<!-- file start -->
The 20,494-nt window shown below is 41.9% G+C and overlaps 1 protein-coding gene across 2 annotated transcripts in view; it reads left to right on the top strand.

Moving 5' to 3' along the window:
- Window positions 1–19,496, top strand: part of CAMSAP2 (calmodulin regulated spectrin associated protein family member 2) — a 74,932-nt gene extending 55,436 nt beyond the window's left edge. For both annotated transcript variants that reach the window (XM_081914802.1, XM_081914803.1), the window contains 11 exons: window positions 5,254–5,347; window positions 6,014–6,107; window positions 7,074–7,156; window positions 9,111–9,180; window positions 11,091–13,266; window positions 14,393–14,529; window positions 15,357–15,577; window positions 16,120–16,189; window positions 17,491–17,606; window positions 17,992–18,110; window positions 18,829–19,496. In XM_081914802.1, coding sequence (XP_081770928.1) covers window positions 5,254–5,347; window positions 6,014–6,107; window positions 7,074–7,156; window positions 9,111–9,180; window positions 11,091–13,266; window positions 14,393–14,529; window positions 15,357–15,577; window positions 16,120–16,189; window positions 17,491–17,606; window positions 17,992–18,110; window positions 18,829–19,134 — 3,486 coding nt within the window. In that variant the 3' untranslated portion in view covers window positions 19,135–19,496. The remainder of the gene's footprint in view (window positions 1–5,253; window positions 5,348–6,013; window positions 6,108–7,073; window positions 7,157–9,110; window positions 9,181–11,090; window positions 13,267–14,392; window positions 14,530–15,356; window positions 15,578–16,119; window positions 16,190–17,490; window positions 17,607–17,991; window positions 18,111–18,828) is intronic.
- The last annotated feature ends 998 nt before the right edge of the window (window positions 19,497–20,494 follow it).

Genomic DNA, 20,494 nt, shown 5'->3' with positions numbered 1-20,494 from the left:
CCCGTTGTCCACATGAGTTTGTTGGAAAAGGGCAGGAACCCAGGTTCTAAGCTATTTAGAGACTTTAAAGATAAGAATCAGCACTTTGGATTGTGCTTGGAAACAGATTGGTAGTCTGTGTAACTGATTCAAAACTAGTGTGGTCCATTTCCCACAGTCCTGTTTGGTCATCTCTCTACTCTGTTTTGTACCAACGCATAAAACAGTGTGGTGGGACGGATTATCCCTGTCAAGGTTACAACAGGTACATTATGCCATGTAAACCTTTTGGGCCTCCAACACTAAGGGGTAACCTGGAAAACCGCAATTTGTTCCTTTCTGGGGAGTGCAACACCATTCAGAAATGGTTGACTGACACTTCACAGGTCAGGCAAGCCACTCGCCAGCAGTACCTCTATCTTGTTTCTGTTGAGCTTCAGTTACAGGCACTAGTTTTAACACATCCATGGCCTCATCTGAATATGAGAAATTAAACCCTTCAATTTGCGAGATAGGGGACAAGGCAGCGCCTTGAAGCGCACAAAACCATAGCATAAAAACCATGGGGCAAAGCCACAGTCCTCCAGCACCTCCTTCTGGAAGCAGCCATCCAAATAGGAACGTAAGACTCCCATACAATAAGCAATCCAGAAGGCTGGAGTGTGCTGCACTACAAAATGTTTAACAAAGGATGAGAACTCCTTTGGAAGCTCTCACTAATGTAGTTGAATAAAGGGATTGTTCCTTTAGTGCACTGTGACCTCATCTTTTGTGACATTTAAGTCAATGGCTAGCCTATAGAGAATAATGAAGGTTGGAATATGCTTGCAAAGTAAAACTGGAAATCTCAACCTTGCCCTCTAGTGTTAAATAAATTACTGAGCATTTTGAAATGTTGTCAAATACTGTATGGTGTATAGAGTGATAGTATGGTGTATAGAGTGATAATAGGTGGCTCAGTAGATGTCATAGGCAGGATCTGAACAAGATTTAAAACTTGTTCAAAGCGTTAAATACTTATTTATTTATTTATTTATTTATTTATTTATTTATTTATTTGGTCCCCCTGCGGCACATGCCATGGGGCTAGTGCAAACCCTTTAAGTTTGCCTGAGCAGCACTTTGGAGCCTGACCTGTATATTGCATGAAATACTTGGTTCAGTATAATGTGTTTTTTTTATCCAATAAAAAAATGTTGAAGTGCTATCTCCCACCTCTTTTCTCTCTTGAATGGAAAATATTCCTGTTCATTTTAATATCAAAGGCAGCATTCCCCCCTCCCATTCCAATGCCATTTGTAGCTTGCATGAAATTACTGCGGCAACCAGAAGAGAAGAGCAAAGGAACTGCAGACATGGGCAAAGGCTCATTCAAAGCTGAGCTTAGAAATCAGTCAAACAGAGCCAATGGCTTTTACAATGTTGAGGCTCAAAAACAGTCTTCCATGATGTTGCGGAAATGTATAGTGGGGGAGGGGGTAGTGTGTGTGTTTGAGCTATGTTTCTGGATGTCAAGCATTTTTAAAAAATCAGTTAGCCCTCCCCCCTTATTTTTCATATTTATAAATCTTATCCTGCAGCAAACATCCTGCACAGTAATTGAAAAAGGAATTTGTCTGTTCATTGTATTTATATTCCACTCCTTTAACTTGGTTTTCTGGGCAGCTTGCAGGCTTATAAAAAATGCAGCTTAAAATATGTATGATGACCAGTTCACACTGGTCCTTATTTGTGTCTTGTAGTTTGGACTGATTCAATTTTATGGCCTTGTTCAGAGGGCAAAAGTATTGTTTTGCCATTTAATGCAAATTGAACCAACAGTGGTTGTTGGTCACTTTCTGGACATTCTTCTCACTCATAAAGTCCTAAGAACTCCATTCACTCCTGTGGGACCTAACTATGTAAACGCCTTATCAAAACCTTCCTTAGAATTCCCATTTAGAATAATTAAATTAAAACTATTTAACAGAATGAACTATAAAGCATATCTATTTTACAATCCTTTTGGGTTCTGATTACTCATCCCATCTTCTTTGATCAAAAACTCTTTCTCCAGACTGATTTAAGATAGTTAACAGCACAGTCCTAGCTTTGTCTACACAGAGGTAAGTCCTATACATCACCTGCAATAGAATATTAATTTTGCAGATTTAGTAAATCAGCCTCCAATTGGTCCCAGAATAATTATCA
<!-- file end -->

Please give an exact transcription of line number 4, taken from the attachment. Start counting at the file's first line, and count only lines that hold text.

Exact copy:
- The last annotated feature ends 998 nt before the right edge of the window (window positions 19,497–20,494 follow it).